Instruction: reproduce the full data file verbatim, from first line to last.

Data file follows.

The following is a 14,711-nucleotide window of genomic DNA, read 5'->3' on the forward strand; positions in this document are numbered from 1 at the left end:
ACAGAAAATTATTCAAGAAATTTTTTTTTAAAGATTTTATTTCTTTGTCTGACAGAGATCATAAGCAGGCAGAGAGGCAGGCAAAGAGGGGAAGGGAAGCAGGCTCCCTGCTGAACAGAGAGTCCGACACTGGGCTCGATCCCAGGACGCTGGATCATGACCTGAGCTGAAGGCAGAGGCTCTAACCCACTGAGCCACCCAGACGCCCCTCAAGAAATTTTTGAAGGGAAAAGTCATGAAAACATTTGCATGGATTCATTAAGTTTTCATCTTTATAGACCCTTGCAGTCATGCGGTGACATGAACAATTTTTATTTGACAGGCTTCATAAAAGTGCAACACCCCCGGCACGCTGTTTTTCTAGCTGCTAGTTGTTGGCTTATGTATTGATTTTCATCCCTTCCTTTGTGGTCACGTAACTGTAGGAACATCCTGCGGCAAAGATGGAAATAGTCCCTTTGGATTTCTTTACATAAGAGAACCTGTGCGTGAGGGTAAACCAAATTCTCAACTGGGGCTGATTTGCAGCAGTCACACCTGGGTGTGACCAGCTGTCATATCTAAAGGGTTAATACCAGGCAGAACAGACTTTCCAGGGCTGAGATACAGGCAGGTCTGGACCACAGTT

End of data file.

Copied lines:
The following is a 14,711-nucleotide window of genomic DNA, read 5'->3' on the forward strand; positions in this document are numbered from 1 at the left end:
ACAGAAAATTATTCAAGAAATTTTTTTTTAAAGATTTTATTTCTTTGTCTGACAGAGATCATAAGCAGGCAGAGAGGCAGGCAAAGAGGGGAAGGGAAGCAGGCTCCCTGCTGAACAGAGAGTCCGACACTGGGCTCGATCCCAGGACGCTGGATCATGACCTGAGCTGAAGGCAGAGGCTCTAACCCACTGAGCCACCCAGACGCCCCTCAAGAAATTTTTGAAGGGAAAAGTCATGAAAACATTTGCATGGATTCATTAAGTTTTCATCTTTATAGACCCTTGCAGTCATGCGGTGACATGAACAATTTTTATTTGACAGGCTTCATAAAAGTGCAACACCCCCGGCACGCTGTTTTTCTAGCTGCTAGTTGTTGGCTTATGTATTGATTTTCATCCCTTCCTTTGTGGTCACGTAACTGTAGGAACATCCTGCGGCAAAGATGGAAATAGTCCCTTTGGATTTCTTTACATAAGAGAACCTGTGCGTGAGGGTAAACCAAATTCTCAACTGGGGCTGATTTGCAGCAGTCACACCTGGGTGTGACCAGCTGTCATATCTAAAGGGTTAATACCAGGCAGAACAGACTTTCCAGGGCTGAGATACAGGCAGGTCTGGACCACAGTT